Grinning and bearing it. Photo by Janine Kahn.
Grinning and bearing it. Photo by Janine Kahn.

Confessions of a Comic-Con Virgin

"It's the most wonderful time of the year," OC Weekly reporter and pop-culture guru Luke Y. Thompson tells me as I hover over his desk, which is cluttered with press releases and studded with action figures from his wall-to-wall home collection. He's talking about the San Diego Comic-Con, where we're headed to in the last week of July.

LYT's the excited, geeky con veteran; I'm the nervous, non-geek con virgin assigned to tail him and take photos galore for the Weeklywebsite. I've gotten nothing but smirks and sympathy from friends who've done the S.D. con; even art director Joey Santos tells me it usedto be fun. Over the years, he says, it has morphed into an endless junket madhouse.

That doesn't faze my fanboy colleague, who grins as he takes a sip from his Borg mug. Neck-deep into hotel reservations and panel-covering plans, I figure resistance is futile.

All too soon, July 25 rolls around, marked by LYT's arrival at the office dressed in a rain jacket, droplets from his freshly dyed and still-wet rainbow hair trailing down his neck and forehead. He's his own character, really, with those colorful streaks and those tight black shirts with the LYT emblem stretched across the chest. He drives down to the con for a press preview that evening, while I plan to meet up with him the next day.

Thursday morning is a disaster. My camera charger disappears, the drive to San Diego is a clusterfuck, and the folks at the Hilton tell me the free Comic-Con shuttle doesn't stop at the hotel. (Later, I find it stops one hotel down, but by then, I'm several $20 cab rides poorer.)

Bad luck follows me to the con, where my camera's memory card declares itself corrupted. With the nearest Office Depot more than a mile away and my meeting with LYT looming, I hop aboard a pedicab driven by a college boy from Russia. He pedals his furry white legs off, and I almost feel guilty for the burger I wolfed down for breakfast. And that's another $30 to my ever-climbing tab.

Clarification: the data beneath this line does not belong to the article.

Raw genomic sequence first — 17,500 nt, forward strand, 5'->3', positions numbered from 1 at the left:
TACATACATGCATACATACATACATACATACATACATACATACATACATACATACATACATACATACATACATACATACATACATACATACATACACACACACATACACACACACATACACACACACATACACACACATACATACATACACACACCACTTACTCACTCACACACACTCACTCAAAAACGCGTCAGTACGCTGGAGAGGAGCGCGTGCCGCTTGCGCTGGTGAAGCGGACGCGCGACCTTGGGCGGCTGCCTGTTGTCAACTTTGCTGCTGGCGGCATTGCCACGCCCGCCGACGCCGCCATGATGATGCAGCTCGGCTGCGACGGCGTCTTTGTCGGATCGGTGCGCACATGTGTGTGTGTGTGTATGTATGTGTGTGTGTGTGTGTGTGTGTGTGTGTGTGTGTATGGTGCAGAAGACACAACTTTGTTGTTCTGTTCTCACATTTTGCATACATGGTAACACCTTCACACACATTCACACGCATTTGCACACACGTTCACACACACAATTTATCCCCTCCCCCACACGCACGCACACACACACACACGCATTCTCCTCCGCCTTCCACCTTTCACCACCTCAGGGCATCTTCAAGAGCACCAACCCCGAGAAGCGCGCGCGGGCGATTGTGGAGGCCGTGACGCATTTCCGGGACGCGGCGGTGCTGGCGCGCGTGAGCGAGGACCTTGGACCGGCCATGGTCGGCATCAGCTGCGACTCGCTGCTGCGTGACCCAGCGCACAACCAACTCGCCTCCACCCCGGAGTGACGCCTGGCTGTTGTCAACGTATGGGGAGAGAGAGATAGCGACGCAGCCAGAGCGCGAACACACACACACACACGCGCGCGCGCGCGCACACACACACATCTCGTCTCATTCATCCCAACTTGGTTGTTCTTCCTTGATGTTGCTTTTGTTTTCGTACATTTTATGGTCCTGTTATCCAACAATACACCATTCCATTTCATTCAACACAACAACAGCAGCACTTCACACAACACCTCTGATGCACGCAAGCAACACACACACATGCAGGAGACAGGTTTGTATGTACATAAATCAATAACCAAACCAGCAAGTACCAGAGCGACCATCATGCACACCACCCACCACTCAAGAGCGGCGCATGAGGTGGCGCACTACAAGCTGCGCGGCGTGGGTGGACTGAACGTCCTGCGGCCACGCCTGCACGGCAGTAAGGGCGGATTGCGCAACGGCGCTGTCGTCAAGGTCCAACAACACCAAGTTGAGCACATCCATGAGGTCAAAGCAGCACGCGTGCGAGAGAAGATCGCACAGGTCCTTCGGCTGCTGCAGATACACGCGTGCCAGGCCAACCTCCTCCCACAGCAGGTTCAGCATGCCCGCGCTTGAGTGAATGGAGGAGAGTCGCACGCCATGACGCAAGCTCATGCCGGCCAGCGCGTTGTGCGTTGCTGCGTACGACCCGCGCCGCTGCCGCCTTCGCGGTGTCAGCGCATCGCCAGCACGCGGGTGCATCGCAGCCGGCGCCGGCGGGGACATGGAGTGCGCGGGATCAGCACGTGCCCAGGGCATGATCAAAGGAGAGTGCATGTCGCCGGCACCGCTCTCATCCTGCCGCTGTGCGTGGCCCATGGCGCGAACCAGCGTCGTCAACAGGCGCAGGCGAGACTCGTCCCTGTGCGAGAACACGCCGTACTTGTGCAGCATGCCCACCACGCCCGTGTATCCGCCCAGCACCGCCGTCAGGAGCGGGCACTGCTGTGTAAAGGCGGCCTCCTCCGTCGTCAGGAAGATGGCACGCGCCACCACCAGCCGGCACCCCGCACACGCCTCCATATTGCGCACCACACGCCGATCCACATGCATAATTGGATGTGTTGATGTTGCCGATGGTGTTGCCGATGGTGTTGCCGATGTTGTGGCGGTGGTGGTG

Back at the con, Luke's hair is a lifeline in a sea of costumed attendees. We stand in a seemingly endless queue for a Paramount panel at Hall H, but the room fills up just before we can step foot into it. Christ, I thought. Does this confounded convention thing get better?!

Fortunately for my splintering sanity, it does.

LYT and I are bombarded with eye candy in the expansive exhibit hall. A massive sculpture of Lord Voldemort towers over a crowd replete with Imperial Stormtroopers and half-naked 300 soldiers. Booths selling exclusive con merch beckon; Luke purchases figures from various fandoms (Star Trek, He-Man, Transformers), while I pick up a pink R2-D2. Artists sit behind tables, selling signed versions of their work, while others peddle everything from Pokémon dolls to suits of armor.

Later in the evening, I meet up with Weekly clubs editor Erin DeWitt, who almost drove to Mexico in her quest to find downtown San Diego. We sit down to champagne and pasta at a cute little joint overlooking the bay and plot to make Friday a stress-free con day.

We succeed for the most part, getting our photos taken before a green screen at the Golden Compass booth, sitting in a panel with the entire cast of American Dad and picking up swag. I lug my company-issue laptop around, and we take turns blogging and uploading photos. The day ends with beer and boxty at the Field, an Irish pub in San Diego's Gaslamp Quarter.

I crawl back to my Huntington Beach hole Saturday night, sick of lines and burning cash. But logging on to the Los Angeles Times website, I realize my first Comic-Con experience was a breeze compared to that of Times reporter Geoff Boucher; he ran into some thugs outside the con and spent Saturday evening getting staples in his scalp. Yeowch. 

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